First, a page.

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Garlic Mustard, Not Your Average Garnish

An example of the invasiveness of the garlic mustard plant.  (Photo credit: Steven Katovich, U.S. Forest Service)

An example of the invasiveness of the garlic mustard plant. (Photo credit: Steven Katovich, U.S. Forest Service)

Year three of the “Garlic Mustard Challenge” produced a bumper crop, not for hot dog relish, but bags of the non-native invasive species garlic mustard.  The goals of this challenge and the weed pull are not simply in eradicating the invasive garlic mustard plant, but also in educating and inspiring individuals to get out and enjoy our national forests and grasslands.

Volunteer ages ranged from the experienced weed pullers all the way down to first time weed-avengers.  When volunteers attend a sponsored pull, they are given the tools to participate and an educational talk about the invasive species.

A recent funding opportunity, a TAPESTRY Grant for Science Teachers, has opened the door for an educational project in the Northeast region.  Elementary students will participate in a two year scientific inquiry in which they will learn about non-native invasive plant species and aid in the development of plans to address future management issues.  Young and imaginative minds will be asked to think of ways to put the pulled herbs to better use.  After working with scientists and trained adult volunteers, it is the hope these students will have productive and creative ideas for a marketable use of garlic mustard.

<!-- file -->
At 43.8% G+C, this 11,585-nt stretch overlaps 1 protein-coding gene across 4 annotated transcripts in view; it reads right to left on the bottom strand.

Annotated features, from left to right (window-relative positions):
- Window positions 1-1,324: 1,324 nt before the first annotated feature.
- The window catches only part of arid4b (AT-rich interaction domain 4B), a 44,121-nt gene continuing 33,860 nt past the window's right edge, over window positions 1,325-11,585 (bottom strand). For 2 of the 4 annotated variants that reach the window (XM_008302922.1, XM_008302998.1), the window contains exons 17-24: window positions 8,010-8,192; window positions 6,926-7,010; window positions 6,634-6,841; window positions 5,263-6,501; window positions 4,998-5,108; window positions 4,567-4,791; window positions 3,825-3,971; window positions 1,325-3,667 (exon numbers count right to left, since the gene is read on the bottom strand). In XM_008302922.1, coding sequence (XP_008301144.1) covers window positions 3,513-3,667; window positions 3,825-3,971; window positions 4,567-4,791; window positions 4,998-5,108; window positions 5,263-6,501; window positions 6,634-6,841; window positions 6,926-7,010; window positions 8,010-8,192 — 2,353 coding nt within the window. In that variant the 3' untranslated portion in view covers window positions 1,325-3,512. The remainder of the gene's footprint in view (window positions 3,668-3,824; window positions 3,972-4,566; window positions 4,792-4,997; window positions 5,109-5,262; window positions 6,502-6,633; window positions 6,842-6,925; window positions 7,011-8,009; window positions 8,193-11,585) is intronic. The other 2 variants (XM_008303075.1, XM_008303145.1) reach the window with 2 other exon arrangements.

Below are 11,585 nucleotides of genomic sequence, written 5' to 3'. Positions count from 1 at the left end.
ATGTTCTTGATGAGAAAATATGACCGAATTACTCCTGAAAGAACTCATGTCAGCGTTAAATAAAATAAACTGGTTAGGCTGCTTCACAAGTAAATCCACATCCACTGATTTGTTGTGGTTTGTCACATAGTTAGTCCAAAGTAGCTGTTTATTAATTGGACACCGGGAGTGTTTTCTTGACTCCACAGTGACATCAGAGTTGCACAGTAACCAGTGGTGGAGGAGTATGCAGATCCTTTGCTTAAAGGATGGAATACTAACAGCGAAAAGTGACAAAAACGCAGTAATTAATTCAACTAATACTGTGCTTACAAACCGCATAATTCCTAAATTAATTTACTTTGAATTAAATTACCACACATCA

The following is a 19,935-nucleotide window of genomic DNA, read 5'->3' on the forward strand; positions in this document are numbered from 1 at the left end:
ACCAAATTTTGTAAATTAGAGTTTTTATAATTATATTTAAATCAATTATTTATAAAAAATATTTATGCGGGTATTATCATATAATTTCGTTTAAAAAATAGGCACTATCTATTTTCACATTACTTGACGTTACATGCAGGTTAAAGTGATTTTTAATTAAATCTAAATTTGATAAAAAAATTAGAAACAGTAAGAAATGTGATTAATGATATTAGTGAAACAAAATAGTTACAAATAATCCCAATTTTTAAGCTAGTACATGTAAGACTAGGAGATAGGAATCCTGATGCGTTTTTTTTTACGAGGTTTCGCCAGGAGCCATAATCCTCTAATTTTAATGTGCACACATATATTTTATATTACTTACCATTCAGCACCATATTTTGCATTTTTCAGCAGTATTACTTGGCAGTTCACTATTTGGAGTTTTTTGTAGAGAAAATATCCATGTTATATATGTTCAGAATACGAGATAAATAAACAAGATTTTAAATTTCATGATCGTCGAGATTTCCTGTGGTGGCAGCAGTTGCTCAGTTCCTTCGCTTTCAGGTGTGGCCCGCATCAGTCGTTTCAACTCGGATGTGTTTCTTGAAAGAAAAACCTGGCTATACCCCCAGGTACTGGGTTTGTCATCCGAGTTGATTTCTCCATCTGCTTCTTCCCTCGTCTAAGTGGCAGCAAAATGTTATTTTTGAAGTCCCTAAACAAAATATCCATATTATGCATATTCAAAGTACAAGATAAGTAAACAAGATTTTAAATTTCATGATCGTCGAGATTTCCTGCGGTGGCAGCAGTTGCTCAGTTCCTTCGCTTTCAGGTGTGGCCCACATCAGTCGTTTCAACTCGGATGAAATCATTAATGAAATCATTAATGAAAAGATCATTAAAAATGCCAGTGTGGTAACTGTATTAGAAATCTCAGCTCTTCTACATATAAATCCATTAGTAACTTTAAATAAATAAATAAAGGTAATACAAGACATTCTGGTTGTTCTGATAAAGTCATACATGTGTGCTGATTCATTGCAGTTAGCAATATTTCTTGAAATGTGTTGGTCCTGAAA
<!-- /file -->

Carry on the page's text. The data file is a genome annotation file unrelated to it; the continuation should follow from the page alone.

The total amount of garlic mustard pulled and the volunteer hours for the last three years has grown significantly each year; the 2011 challenge reached a total of more than 73,810 pounds pulled and approximately 7,950 volunteer hours contributed.  The success of this program is reflected by the partnerships and public participation. The education and excitement surrounding these challenges will only help make management plans for invasive species programs that much more effective.

This non-native invasive species is not isolated to the Northeast area, so people from all over are welcome to get involved.  Forest Service Ecologist Cynthia Sandeno is expecting next year to break records again.  Contact the Monongahela National Forest to find out more or to organize a pull in your area.

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